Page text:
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3.1 Definitions

Diagrams that are made by a TCM diagram editor are a special kind of graph  with a certain representation  (layout, view). Each TCM editor is a specialization of a generic graph editor. A graph consists of a set of subjects.  A subject is either a node  or an edge  that connects two nodes. Subjects are of different node types  and edge types.  For example, a TDFD data flow diagram graph could contain nodes of type Data Process and nodes of type Data Store, and it could contain edges of type Data flow.

The graphs that are edited in TCM have only edges that connect exactly two (not necessarily different) nodes. So some kind of relationship between more than two nodes, for instance a specialization relationship in an ER diagram is specified in TCM as a node (which is called in this case a taxonomy junction node) that is connected by three or more edges (which is in this case one is-a relationship edge and two or more so-called empty edges).

In a representation of a graph, nodes and edges are shown as shapes.  In the case of nodes the representing shapes are boxes, diamonds, ellipses etc. In the case of edges, shapes are lines, arrows etc. In general, there is a many-many relationship between a certain subject type and a certain shape type and also between a particular subject instance and a particular shape instance. It is possible that a subject type is represented by more than one shape type. For instance a class relationship diagram made by TCRD can contain different kinds of class boxes. It is also possible that a particular subject instance is represented by more than one shape instance. This is necessary when you want to represent the same subject at different positions in the diagram. But, nevertheless, in most cases, the relationship between subjects and representations is one-one. For this reason, subjects and shapes can be identified most of the time.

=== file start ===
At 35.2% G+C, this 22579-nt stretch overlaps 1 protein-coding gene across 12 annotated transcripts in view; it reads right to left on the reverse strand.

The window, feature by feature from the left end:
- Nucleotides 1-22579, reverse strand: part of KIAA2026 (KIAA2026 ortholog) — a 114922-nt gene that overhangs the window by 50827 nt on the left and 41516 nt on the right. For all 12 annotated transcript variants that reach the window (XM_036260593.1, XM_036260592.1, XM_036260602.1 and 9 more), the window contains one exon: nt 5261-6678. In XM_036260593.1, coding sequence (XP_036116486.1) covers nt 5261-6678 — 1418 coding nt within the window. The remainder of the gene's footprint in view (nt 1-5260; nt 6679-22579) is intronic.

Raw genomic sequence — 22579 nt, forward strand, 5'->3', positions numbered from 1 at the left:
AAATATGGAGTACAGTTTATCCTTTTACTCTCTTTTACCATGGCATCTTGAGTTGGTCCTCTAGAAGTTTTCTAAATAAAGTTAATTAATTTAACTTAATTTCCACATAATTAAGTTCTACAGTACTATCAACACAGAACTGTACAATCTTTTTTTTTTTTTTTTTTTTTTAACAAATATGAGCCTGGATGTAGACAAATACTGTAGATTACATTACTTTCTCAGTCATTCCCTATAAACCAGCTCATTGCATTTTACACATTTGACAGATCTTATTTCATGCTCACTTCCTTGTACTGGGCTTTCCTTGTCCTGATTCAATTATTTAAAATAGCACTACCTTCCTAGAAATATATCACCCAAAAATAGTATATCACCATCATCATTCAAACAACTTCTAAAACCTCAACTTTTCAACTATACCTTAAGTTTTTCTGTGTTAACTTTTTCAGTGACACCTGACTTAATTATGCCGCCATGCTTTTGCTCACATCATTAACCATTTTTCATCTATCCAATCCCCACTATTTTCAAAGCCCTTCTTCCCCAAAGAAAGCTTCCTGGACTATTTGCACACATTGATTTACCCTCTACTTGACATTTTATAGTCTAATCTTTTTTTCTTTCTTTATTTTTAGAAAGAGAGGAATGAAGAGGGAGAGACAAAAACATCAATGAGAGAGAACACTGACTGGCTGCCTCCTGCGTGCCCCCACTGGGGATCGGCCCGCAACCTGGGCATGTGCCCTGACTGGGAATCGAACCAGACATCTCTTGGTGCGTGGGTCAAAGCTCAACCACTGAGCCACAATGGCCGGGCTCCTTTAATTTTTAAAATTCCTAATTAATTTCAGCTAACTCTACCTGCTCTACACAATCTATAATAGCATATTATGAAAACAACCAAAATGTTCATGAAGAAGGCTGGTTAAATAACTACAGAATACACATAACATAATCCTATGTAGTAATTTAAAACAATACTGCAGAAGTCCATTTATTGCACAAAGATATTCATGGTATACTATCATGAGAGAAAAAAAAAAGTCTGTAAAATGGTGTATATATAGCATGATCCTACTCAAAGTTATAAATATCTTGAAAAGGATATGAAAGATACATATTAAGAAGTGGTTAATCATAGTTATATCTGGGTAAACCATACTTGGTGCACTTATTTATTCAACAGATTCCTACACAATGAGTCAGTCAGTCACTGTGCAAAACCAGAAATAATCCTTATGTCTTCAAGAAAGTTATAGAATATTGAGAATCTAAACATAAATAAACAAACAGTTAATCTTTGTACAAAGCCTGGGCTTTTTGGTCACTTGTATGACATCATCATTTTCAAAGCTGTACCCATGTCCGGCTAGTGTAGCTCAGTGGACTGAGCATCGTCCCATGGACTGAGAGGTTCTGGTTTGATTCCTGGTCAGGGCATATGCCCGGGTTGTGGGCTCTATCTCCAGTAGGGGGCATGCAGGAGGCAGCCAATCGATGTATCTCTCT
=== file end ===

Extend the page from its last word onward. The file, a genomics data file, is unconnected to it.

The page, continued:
A TCM diagram  is composed of a graph, its representing shapes, and extra diagram information, such as the diagram name, the author and the creation date.

A TCM diagram is empty after creation. You can build it up by interactively drawing it with the TCM user interface, node by node, edge by edge.

TCM documents should satisfy certain constraints.   Most constraints are specific for the particular diagram technique supported by the editor. Many constraints are checked by TCM. The constraints that are checked, are classified according to how TCM deals with possible violations.

Built-in constraints.    These are constraints which are built-in and which can never be violated because there is no command in the user interface to achieve that. We give three examples of built-in constraints: 1. an edge connects exactly two (not necessarily different) existing nodes, 2. an entity type in TERD is always represented by a box and 3. the label of an is-a relationship edge is always "is_a".
Immediately enforced constraints.   These are constraints that are immediately enforced by TCM if that is possible. When you perform a command that would violate a constraint that is immediately enforced, this command is rejected immediately by TCM and a pop-up window with an error message is displayed. We give two examples of immediately enforced constraints: 1. an entity type and a relationship node in TERD cannot be connected by an is-a relationship and 2. two entity types cannot have the same (non-empty) name.

Soft constraints.   These are constraints that can be violated. Soft constraints are needed because the TCM user interface demands that you draw only one node or one edge at the time, and only edit the label of an existing subject. So there are certain commands that produce diagrams that might violate a constraint and that can not be immediately enforced.

We give two examples of soft constraints: 1. all entity types have a non-empty name and 2. a relationship node in TERD should be connected to entity type nodes by two or more different edges.

Soft constraints are checked by TCM when the Check Document   command is issued by you. Check Document displays a list of error messages in a pop-up window. As opposed to the previous two classes of constraints, you are responsible for correcting the diagram.

It is possible that some immediately enforced constraints can still be violated by some user command. Such a constraint is then classified as both an immediately enforced and a soft constraint. Example: if a part of a diagram is copied and pasted into the same diagram, the unique name constraint is a soft constraint as it can be violated by the paste command. But when you have edited the text of one of the nodes in the diagram, and you issue the stop edit command, the unique name constraint can and will be immediately enforced.

next up previous contents index
Next: 3.2 Creating Nodes Up: 3 Diagram Editing Previous: 3 Diagram Editing
Frank Dehne,Faculty of Mathematics and Computer Science, Vrije Universiteit Amsterdam